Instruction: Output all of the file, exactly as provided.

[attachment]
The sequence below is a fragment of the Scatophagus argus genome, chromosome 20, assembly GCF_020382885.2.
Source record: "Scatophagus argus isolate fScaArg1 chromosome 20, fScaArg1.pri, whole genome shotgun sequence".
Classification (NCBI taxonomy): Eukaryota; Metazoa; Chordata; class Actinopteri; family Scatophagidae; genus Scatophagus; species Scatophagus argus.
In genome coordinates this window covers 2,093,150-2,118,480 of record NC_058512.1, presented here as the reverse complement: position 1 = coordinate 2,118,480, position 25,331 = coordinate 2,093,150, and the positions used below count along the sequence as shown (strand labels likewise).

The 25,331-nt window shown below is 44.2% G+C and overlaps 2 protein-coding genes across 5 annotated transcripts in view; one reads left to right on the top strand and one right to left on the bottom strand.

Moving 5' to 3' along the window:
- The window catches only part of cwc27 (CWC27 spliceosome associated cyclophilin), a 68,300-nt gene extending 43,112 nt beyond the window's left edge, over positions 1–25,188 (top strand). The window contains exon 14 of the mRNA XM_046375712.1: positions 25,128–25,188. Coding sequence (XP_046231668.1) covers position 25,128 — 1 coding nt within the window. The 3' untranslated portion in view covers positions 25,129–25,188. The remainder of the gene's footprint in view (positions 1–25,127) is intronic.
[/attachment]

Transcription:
The sequence below is a fragment of the Scatophagus argus genome, chromosome 20, assembly GCF_020382885.2.
Source record: "Scatophagus argus isolate fScaArg1 chromosome 20, fScaArg1.pri, whole genome shotgun sequence".
Classification (NCBI taxonomy): Eukaryota; Metazoa; Chordata; class Actinopteri; family Scatophagidae; genus Scatophagus; species Scatophagus argus.
In genome coordinates this window covers 2,093,150-2,118,480 of record NC_058512.1, presented here as the reverse complement: position 1 = coordinate 2,118,480, position 25,331 = coordinate 2,093,150, and the positions used below count along the sequence as shown (strand labels likewise).

The 25,331-nt window shown below is 44.2% G+C and overlaps 2 protein-coding genes across 5 annotated transcripts in view; one reads left to right on the top strand and one right to left on the bottom strand.

Moving 5' to 3' along the window:
- The window catches only part of cwc27 (CWC27 spliceosome associated cyclophilin), a 68,300-nt gene extending 43,112 nt beyond the window's left edge, over positions 1–25,188 (top strand). The window contains exon 14 of the mRNA XM_046375712.1: positions 25,128–25,188. Coding sequence (XP_046231668.1) covers position 25,128 — 1 coding nt within the window. The 3' untranslated portion in view covers positions 25,129–25,188. The remainder of the gene's footprint in view (positions 1–25,127) is intronic.